Dann Albright over at the MakeUseOf.com blog wrote a great article about how to use Evernote for project management. In the interest of equal time, I’m taking his points one by one and translating them to how to accomplish the same things in OneNote.
Clean out your notebooks
OneNote allows you to create multiple notebooks as individual files and then store them either locally or in the cloud. When it comes to managing projects, I recommend creating one notebook for each project being managed. Doing this gives you granular control of the notebook for your project team as well as preventing accidental changes between projects. If you have a large number of projects you are managing, you can create a notebook and use it as a “program notebook” providing connections to each of the other projects for easier management.
Create Project Notebooks and Stacks
Within OneNote’s notebooks, you can leverage sections and section groups to organize your content. I suggest starting with defining a standard naming convention for your notebook and a basic structure for where you are storing them. If you’re keeping your notebooks in a shared drive, OneDrive, or SharePoint is less important than being consistent and organized.
Create a Master List
The first page in your notebook’s main section should be a table of contents for all the related key information about your project. Adding links (Ctrl-K) to sections and pages on that main page turns OneNote into a mini project website and keeps your team from having to search to find content. I recommend including links to pages such as:
- Team directory
- Project Requirements
- Document Libraries
- Reference Links
The key with the main page is it becomes the dashboard for your project. Team members can easily check the status of the project as well as connect to information they need in short order.
Organize Project Notes
Using the sections in OneNote makes it easy to group your content around common areas such as requirements gathering. You can also use tricks such as the [[Page Name]] approach to generate new notes pages on the fly while you are working. The most important features are the searchability of all the notes from within OneNote as well as the addition of file printouts directly into OneNote for easy reference. Keeping your notes in a common space and allowing the team to update and access the information as needed.
Using the link keyboard shortcut (Ctrl-K) on the desktop application gives you an easy access dialog to all the content in your notebook. These links are great shortcuts to your content, making it easy to consolidate rapid access around different topics without having to duplicate content.
Create pages in your notebooks focused around specific topics or requirements and use the shortcuts to connect in relevant content. You can use this strategy to keep meetings on task and on target. The less people have to search and wander around in your notebooks the better off your project will be.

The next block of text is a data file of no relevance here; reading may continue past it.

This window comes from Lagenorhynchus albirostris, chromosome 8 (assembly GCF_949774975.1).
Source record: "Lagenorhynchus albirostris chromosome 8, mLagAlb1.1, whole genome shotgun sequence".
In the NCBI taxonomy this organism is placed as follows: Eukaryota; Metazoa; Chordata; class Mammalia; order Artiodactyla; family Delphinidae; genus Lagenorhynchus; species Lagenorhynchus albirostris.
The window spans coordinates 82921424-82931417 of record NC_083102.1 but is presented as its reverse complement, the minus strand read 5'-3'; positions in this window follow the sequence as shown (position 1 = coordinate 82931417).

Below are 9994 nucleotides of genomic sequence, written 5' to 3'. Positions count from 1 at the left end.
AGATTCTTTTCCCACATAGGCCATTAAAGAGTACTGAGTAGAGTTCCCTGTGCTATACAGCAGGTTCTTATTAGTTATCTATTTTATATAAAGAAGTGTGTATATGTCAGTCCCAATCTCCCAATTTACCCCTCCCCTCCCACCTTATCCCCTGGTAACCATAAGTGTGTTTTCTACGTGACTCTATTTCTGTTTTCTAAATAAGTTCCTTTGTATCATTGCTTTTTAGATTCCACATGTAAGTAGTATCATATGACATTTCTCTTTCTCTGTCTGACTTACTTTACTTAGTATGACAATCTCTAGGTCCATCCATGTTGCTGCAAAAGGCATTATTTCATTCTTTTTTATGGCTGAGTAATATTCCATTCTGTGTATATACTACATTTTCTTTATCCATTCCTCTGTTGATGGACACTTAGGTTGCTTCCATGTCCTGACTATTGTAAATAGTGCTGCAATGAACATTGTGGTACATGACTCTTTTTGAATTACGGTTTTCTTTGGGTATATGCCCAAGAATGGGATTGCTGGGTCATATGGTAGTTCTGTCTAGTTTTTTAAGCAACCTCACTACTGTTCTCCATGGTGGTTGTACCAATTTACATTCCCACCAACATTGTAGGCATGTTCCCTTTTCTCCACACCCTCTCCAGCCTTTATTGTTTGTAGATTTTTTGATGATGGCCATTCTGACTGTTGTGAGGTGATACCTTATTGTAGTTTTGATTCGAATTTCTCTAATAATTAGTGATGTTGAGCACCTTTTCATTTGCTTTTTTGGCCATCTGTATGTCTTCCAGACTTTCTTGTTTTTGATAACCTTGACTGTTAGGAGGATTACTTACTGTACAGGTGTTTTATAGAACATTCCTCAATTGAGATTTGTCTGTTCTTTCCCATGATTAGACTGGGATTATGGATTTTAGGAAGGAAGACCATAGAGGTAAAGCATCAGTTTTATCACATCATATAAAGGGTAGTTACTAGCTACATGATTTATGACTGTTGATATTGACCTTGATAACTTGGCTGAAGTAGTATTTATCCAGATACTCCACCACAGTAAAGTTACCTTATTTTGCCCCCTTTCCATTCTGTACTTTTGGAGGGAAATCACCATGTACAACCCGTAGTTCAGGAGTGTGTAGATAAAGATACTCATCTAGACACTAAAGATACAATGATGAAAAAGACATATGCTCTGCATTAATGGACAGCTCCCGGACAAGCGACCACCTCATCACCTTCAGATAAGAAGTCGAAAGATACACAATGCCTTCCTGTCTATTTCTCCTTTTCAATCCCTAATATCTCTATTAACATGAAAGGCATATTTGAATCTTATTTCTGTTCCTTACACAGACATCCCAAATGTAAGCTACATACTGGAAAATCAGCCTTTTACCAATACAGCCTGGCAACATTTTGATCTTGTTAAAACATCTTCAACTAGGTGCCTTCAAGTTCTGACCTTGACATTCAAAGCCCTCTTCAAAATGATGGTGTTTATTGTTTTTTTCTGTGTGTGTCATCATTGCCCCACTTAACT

Set up reminders and due dates
Unfortunately reminders and due dates are one of the weaknesses of the OneNote solution. There is no built-in functionality for this so you’ll have to look outside the product to have this capability. The one saving grace is the ability to copy links for pages or notebooks and then paste those links into other tools for easy access. For example, I copy links from OneNote and paste them into Todoist to manage my task list. The same thing can be done for tools such as Trello or Toodledo, with the only requirement being the reminder tool being able to accept links to outside systems.
Develop a tag system
OneNote does not have a “natural” tagging system as per say, but you can leverage the search capability in place of dedicated tags. Add text tags to your page and then search for them to get the main listing of pages that contain that unique phrase. Be aware though that the OneNote search ignores special characters so adding a hashtag to the beginning of a text phrase does not uniquely identify it as a tag.
You can also use the Tags capability within OneNote for easy markup of your documents, but there are several concerns with using the embedded tags you need to consider. I reviewed some of these concerns in my article about Tags and OneNote.
Integrate your other apps
OneNote strongly integrates with other members of the Office suite including Outlook, Excel, and Visio. If you work within the Microsoft ecosystem you can leverage features such as shared meeting notes, embedded spreadsheets, and direct capture of emails into OneNote Notebooks. Unfortunately if you’re not living 100% in the Microsoft universe many of these features are not available for you.
You can also use tools such as IFTTT to tie OneNote in with other external systems for managing your information. For example using IFTTT you can have any emails that come into your Google Mail account including a specific set of text in the subject line routed to a OneNote notebook for record keeping.
One of the biggest strengths of OneNote is collaboration WHEN the notebook is placed in a shared area such as a network file share or, even better, OneDrive / SharePoint. You can see what has been edited by whom, review previous versions, and receive visual notifications when changes are made.
One Note for Project Management
OneNote is an exceptionally powerful tool for project managers, as is Evernote. Where the success or failures of the tools come down to is the strategy, implementation, and follow through on their use. Make sure no matter what tool you choose, you have a plan and put it to work. If you have questions about using OneNote for Project Management, feel free to let me know and I’ll be happy to chat with you about your needs. If you’re a Facebook user, you can also join the OneNote for Professionals group to find other ways to get more out of OneNote.